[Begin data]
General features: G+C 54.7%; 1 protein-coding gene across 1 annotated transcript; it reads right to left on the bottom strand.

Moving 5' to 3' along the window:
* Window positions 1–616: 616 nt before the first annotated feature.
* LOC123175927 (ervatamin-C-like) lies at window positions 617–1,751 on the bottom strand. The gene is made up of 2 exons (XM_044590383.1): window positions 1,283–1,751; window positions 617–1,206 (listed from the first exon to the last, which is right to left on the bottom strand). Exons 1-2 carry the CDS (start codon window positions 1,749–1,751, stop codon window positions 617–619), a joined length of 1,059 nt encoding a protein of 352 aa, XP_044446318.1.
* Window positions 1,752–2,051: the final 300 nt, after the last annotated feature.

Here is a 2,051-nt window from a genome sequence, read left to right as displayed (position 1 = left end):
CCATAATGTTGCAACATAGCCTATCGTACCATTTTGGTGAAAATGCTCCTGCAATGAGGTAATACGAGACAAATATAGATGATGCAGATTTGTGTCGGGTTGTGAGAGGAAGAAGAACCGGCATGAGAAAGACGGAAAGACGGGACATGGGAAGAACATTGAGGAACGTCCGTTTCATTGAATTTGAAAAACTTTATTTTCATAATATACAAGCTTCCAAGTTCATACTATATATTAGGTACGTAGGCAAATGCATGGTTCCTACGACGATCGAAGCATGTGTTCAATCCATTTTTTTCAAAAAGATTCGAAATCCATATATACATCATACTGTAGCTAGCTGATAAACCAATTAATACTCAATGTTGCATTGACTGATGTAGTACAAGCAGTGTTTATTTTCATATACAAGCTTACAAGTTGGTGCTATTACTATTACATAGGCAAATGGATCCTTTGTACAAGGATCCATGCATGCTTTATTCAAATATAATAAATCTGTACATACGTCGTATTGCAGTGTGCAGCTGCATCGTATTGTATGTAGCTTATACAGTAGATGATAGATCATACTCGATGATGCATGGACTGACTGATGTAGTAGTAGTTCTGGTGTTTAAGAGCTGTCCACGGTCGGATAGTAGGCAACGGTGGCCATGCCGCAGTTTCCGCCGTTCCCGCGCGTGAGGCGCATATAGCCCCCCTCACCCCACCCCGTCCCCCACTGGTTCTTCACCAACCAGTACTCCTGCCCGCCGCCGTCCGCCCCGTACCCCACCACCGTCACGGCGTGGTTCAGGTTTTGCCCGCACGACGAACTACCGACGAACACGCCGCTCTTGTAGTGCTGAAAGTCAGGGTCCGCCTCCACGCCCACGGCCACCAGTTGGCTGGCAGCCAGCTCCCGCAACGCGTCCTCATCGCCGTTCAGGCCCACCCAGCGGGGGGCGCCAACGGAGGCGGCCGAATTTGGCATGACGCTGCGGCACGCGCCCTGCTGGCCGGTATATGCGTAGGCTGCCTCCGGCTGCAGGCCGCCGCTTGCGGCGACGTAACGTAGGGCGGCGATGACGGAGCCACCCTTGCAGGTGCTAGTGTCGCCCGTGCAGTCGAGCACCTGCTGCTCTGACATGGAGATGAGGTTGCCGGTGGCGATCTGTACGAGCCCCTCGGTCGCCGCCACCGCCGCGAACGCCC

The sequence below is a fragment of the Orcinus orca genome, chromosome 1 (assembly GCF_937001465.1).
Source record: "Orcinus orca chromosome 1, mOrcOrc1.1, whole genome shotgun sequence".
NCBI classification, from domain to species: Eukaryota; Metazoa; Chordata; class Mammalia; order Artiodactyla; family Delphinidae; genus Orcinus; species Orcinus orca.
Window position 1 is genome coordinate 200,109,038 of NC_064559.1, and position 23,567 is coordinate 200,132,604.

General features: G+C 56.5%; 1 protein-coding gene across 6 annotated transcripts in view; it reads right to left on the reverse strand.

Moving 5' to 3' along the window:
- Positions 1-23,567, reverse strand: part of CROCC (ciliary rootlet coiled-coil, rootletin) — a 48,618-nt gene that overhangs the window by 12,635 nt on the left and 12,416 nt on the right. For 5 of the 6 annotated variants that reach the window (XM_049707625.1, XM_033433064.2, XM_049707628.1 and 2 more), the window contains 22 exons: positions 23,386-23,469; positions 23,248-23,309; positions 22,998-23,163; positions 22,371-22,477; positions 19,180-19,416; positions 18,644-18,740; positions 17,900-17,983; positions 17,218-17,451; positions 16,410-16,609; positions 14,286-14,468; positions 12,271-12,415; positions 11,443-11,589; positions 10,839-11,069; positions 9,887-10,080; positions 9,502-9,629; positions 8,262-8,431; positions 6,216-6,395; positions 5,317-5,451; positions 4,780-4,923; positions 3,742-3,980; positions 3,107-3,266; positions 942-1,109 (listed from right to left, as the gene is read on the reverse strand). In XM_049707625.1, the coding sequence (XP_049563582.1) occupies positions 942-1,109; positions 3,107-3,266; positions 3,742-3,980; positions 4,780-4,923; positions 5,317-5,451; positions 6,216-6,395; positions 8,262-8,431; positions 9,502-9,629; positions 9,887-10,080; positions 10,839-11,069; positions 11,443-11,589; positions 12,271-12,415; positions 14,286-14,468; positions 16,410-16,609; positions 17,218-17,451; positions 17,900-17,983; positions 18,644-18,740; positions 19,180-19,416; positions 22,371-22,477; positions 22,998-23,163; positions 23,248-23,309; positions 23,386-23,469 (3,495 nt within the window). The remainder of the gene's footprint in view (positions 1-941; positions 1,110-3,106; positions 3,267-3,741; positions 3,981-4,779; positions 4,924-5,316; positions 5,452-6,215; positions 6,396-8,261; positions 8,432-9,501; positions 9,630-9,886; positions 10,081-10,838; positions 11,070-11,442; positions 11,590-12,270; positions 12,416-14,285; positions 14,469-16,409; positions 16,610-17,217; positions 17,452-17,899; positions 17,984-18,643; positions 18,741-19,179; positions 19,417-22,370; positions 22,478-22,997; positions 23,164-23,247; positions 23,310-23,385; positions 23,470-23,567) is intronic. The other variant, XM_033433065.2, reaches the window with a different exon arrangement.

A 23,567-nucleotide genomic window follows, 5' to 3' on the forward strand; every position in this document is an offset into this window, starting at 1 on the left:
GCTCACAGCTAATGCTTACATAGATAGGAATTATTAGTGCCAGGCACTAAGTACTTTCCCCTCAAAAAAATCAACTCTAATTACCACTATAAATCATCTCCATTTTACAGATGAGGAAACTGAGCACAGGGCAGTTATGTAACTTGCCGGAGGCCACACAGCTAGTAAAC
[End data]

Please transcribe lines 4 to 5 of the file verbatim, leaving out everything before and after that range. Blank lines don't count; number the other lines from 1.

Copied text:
* LOC123175927 (ervatamin-C-like) lies at window positions 617–1,751 on the bottom strand. The gene is made up of 2 exons (XM_044590383.1): window positions 1,283–1,751; window positions 617–1,206 (listed from the first exon to the last, which is right to left on the bottom strand). Exons 1-2 carry the CDS (start codon window positions 1,749–1,751, stop codon window positions 617–619), a joined length of 1,059 nt encoding a protein of 352 aa, XP_044446318.1.
* Window positions 1,752–2,051: the final 300 nt, after the last annotated feature.